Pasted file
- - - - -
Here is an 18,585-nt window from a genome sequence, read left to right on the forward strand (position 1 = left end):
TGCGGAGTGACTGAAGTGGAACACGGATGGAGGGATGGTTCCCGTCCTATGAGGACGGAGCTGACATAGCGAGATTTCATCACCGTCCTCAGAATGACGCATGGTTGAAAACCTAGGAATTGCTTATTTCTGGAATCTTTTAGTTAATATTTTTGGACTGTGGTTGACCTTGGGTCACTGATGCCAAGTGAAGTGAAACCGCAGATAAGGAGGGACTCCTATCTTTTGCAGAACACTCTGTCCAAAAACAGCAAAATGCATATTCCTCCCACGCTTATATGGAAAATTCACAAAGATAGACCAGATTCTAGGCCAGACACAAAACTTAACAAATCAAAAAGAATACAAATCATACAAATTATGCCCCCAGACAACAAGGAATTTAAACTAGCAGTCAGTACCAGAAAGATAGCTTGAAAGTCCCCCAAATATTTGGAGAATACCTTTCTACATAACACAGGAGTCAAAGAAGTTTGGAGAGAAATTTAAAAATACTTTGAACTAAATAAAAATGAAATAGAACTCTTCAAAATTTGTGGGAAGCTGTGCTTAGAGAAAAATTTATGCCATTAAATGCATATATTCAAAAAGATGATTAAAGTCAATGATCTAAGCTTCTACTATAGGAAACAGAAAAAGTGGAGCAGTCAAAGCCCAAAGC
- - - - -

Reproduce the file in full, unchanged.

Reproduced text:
Here is an 18,585-nt window from a genome sequence, read left to right on the forward strand (position 1 = left end):
TGCGGAGTGACTGAAGTGGAACACGGATGGAGGGATGGTTCCCGTCCTATGAGGACGGAGCTGACATAGCGAGATTTCATCACCGTCCTCAGAATGACGCATGGTTGAAAACCTAGGAATTGCTTATTTCTGGAATCTTTTAGTTAATATTTTTGGACTGTGGTTGACCTTGGGTCACTGATGCCAAGTGAAGTGAAACCGCAGATAAGGAGGGACTCCTATCTTTTGCAGAACACTCTGTCCAAAAACAGCAAAATGCATATTCCTCCCACGCTTATATGGAAAATTCACAAAGATAGACCAGATTCTAGGCCAGACACAAAACTTAACAAATCAAAAAGAATACAAATCATACAAATTATGCCCCCAGACAACAAGGAATTTAAACTAGCAGTCAGTACCAGAAAGATAGCTTGAAAGTCCCCCAAATATTTGGAGAATACCTTTCTACATAACACAGGAGTCAAAGAAGTTTGGAGAGAAATTTAAAAATACTTTGAACTAAATAAAAATGAAATAGAACTCTTCAAAATTTGTGGGAAGCTGTGCTTAGAGAAAAATTTATGCCATTAAATGCATATATTCAAAAAGATGATTAAAGTCAATGATCTAAGCTTCTACTATAGGAAACAGAAAAAGTGGAGCAGTCAAAGCCCAAAGC